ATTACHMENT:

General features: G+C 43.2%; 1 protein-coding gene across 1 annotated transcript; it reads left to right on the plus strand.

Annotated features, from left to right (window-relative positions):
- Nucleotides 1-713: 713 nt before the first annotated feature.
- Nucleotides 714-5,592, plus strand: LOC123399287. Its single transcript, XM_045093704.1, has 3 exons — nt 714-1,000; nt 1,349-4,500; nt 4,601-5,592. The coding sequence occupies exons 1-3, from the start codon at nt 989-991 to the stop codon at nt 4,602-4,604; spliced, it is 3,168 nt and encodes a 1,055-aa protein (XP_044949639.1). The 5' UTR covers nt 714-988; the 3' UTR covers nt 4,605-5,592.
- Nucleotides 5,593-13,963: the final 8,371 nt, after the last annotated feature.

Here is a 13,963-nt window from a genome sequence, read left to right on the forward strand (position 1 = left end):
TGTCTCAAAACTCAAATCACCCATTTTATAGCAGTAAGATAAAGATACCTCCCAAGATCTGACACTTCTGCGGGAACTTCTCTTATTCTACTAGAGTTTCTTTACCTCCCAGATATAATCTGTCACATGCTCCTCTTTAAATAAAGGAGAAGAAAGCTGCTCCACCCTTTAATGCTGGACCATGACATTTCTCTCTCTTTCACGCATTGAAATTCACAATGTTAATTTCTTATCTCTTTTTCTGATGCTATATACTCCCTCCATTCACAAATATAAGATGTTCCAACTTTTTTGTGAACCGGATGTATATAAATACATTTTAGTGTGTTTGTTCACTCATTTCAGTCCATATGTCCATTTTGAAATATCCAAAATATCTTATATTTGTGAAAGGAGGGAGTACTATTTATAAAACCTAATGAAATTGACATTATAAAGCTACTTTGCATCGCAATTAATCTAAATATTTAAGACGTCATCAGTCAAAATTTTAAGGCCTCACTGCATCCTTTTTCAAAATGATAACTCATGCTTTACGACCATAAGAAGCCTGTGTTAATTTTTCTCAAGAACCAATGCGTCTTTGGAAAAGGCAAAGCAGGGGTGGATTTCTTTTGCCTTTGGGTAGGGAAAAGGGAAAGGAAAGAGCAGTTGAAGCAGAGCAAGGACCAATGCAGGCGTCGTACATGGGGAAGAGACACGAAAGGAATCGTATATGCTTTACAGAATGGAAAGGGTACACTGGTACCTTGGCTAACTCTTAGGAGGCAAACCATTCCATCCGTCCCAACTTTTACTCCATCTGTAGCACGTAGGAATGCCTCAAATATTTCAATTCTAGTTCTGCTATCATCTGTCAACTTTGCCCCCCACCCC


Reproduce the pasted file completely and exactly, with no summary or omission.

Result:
General features: G+C 43.2%; 1 protein-coding gene across 1 annotated transcript; it reads left to right on the plus strand.

Annotated features, from left to right (window-relative positions):
- Nucleotides 1-713: 713 nt before the first annotated feature.
- Nucleotides 714-5,592, plus strand: LOC123399287. Its single transcript, XM_045093704.1, has 3 exons — nt 714-1,000; nt 1,349-4,500; nt 4,601-5,592. The coding sequence occupies exons 1-3, from the start codon at nt 989-991 to the stop codon at nt 4,602-4,604; spliced, it is 3,168 nt and encodes a 1,055-aa protein (XP_044949639.1). The 5' UTR covers nt 714-988; the 3' UTR covers nt 4,605-5,592.
- Nucleotides 5,593-13,963: the final 8,371 nt, after the last annotated feature.

Here is a 13,963-nt window from a genome sequence, read left to right on the forward strand (position 1 = left end):
TGTCTCAAAACTCAAATCACCCATTTTATAGCAGTAAGATAAAGATACCTCCCAAGATCTGACACTTCTGCGGGAACTTCTCTTATTCTACTAGAGTTTCTTTACCTCCCAGATATAATCTGTCACATGCTCCTCTTTAAATAAAGGAGAAGAAAGCTGCTCCACCCTTTAATGCTGGACCATGACATTTCTCTCTCTTTCACGCATTGAAATTCACAATGTTAATTTCTTATCTCTTTTTCTGATGCTATATACTCCCTCCATTCACAAATATAAGATGTTCCAACTTTTTTGTGAACCGGATGTATATAAATACATTTTAGTGTGTTTGTTCACTCATTTCAGTCCATATGTCCATTTTGAAATATCCAAAATATCTTATATTTGTGAAAGGAGGGAGTACTATTTATAAAACCTAATGAAATTGACATTATAAAGCTACTTTGCATCGCAATTAATCTAAATATTTAAGACGTCATCAGTCAAAATTTTAAGGCCTCACTGCATCCTTTTTCAAAATGATAACTCATGCTTTACGACCATAAGAAGCCTGTGTTAATTTTTCTCAAGAACCAATGCGTCTTTGGAAAAGGCAAAGCAGGGGTGGATTTCTTTTGCCTTTGGGTAGGGAAAAGGGAAAGGAAAGAGCAGTTGAAGCAGAGCAAGGACCAATGCAGGCGTCGTACATGGGGAAGAGACACGAAAGGAATCGTATATGCTTTACAGAATGGAAAGGGTACACTGGTACCTTGGCTAACTCTTAGGAGGCAAACCATTCCATCCGTCCCAACTTTTACTCCATCTGTAGCACGTAGGAATGCCTCAAATATTTCAATTCTAGTTCTGCTATCATCTGTCAACTTTGCCCCCCACCCC